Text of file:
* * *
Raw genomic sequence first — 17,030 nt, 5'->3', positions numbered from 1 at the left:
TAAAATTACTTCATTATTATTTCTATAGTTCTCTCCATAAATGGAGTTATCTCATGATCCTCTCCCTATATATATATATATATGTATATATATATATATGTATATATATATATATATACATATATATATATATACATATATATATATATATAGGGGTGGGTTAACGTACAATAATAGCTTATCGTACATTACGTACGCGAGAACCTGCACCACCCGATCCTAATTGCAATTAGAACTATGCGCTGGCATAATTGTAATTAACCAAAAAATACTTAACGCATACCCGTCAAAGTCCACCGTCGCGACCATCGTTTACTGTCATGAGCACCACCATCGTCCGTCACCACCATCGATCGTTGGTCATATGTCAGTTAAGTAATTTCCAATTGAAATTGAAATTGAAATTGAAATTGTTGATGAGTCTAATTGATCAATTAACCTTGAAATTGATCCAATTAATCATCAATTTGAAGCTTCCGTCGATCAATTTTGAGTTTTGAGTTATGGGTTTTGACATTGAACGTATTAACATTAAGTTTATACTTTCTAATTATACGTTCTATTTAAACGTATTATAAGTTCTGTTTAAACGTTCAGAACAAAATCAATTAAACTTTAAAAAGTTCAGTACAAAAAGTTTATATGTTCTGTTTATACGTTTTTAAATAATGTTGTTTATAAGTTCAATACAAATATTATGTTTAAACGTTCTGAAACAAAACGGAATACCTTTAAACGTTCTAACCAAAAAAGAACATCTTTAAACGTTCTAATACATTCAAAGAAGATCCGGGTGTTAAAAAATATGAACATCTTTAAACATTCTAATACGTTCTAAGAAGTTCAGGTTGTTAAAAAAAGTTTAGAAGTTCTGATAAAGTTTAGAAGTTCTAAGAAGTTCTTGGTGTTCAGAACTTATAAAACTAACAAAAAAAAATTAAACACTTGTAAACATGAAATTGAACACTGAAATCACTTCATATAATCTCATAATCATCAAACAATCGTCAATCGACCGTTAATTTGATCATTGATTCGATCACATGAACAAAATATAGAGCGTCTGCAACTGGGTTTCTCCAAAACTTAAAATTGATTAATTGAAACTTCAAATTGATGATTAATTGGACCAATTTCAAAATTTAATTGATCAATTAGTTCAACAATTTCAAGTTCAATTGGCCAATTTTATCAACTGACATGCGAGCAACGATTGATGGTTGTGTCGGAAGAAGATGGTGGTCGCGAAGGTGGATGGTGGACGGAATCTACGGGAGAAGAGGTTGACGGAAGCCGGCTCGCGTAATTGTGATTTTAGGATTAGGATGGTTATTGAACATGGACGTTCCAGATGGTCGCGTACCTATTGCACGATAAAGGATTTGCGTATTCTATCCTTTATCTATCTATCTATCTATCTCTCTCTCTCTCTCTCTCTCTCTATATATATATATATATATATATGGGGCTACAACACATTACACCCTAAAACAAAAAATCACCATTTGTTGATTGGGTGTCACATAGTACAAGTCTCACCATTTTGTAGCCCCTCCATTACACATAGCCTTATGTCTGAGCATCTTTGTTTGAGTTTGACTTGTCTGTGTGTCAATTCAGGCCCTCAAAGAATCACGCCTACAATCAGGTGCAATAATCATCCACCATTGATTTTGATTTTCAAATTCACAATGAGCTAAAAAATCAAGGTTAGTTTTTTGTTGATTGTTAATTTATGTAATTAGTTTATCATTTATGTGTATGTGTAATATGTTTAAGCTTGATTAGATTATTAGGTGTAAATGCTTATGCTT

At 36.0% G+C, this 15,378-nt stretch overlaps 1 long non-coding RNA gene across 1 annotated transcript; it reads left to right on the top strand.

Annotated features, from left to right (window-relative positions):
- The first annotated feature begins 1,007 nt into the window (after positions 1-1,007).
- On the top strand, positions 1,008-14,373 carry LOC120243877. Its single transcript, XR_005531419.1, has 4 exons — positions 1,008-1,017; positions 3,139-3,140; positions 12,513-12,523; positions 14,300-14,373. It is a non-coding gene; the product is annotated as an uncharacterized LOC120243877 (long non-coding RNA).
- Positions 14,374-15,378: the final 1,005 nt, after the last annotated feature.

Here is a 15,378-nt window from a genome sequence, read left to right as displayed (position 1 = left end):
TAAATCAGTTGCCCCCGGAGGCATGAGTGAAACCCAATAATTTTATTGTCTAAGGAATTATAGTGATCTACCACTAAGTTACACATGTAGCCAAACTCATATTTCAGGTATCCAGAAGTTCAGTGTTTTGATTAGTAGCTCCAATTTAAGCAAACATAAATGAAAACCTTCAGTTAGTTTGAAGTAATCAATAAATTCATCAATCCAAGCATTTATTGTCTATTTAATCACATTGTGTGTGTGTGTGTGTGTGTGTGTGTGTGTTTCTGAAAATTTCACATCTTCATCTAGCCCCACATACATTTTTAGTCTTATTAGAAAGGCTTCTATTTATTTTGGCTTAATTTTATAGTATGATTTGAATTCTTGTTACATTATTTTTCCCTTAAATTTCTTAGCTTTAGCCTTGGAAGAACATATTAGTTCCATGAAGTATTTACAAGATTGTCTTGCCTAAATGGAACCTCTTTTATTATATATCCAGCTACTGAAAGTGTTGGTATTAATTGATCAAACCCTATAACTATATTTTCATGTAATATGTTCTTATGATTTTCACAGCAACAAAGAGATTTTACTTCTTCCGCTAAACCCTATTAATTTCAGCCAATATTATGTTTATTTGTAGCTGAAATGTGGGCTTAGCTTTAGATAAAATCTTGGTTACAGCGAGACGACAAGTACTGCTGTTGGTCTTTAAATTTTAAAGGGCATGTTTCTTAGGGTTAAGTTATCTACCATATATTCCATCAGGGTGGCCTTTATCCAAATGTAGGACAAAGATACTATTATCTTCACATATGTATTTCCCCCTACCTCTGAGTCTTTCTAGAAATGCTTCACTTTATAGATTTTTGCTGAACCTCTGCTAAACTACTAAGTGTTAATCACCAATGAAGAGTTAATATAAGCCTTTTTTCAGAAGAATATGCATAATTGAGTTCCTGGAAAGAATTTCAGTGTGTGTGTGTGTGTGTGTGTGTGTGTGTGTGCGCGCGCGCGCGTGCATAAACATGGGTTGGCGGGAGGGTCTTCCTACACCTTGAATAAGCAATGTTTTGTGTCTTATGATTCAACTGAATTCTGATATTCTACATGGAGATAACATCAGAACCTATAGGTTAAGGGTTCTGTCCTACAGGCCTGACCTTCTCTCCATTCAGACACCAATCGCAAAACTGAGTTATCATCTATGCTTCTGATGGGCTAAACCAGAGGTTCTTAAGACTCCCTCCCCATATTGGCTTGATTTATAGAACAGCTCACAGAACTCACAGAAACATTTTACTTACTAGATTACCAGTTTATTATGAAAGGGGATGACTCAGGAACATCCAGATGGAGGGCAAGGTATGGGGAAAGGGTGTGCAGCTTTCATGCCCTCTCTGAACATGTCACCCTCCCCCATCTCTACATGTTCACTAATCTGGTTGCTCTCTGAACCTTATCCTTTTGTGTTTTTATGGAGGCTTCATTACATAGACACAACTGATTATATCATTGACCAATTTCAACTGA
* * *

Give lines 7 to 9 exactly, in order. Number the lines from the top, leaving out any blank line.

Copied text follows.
- Positions 14,374-15,378: the final 1,005 nt, after the last annotated feature.

Here is a 15,378-nt window from a genome sequence, read left to right as displayed (position 1 = left end):
TAAATCAGTTGCCCCCGGAGGCATGAGTGAAACCCAATAATTTTATTGTCTAAGGAATTATAGTGATCTACCACTAAGTTACACATGTAGCCAAACTCATATTTCAGGTATCCAGAAGTTCAGTGTTTTGATTAGTAGCTCCAATTTAAGCAAACATAAATGAAAACCTTCAGTTAGTTTGAAGTAATCAATAAATTCATCAATCCAAGCATTTATTGTCTATTTAATCACATTGTGTGTGTGTGTGTGTGTGTGTGTGTGTGTTTCTGAAAATTTCACATCTTCATCTAGCCCCACATACATTTTTAGTCTTATTAGAAAGGCTTCTATTTATTTTGGCTTAATTTTATAGTATGATTTGAATTCTTGTTACATTATTTTTCCCTTAAATTTCTTAGCTTTAGCCTTGGAAGAACATATTAGTTCCATGAAGTATTTACAAGATTGTCTTGCCTAAATGGAACCTCTTTTATTATATATCCAGCTACTGAAAGTGTTGGTATTAATTGATCAAACCCTATAACTATATTTTCATGTAATATGTTCTTATGATTTTCACAGCAACAAAGAGATTTTACTTCTTCCGCTAAACCCTATTAATTTCAGCCAATATTATGTTTATTTGTAGCTGAAATGTGGGCTTAGCTTTAGATAAAATCTTGGTTACAGCGAGACGACAAGTACTGCTGTTGGTCTTTAAATTTTAAAGGGCATGTTTCTTAGGGTTAAGTTATCTACCATATATTCCATCAGGGTGGCCTTTATCCAAATGTAGGACAAAGATACTATTATCTTCACATATGTATTTCCCCCTACCTCTGAGTCTTTCTAGAAATGCTTCACTTTATAGATTTTTGCTGAACCTCTGCTAAACTACTAAGTGTTAATCACCAATGAAGAGTTAATATAAGCCTTTTTTCAGAAGAATATGCATAATTGAGTTCCTGGAAAGAATTTCAGTGTGTGTGTGTGTGTGTGTGTGTGTGTGTGTGCGCGCGCGCGCGTGCATAAACATGGGTTGGCGGGAGGGTCTTCCTACACCTTGAATAAGCAATGTTTTGTGTCTTATGATTCAACTGAATTCTGATATTCTACATGGAGATAACATCAGAACCTATAGGTTAAGGGTTCTGTCCTACAGGCCTGACCTTCTCTCCATTCAGACACCAATCGCAAAACTGAGTTATCATCTATGCTTCTGATGGGCTAAACCAGAGGTTCTTAAGACTCCCTCCCCATATTGGCTTGATTTATAGAACAGCTCACAGAACTCACAGAAACATTTTACTTACTAGATTACCAGTTTATTATGAAAGGGGATGACTCAGGAACATCCAGATGGAGGGCAAGGTATGGGGAAAGGGTGTGCAGCTTTCATGCCCTCTCTGAACATGTCACCCTCCCCCATCTCTACATGTTCACTAATCTGGTTGCTCTCTGAACCTTATCCTTTTGTGTTTTTATGGAGGCTTCATTACATAGACACAACTGATTATATCATTGACCAATTTCAACTGA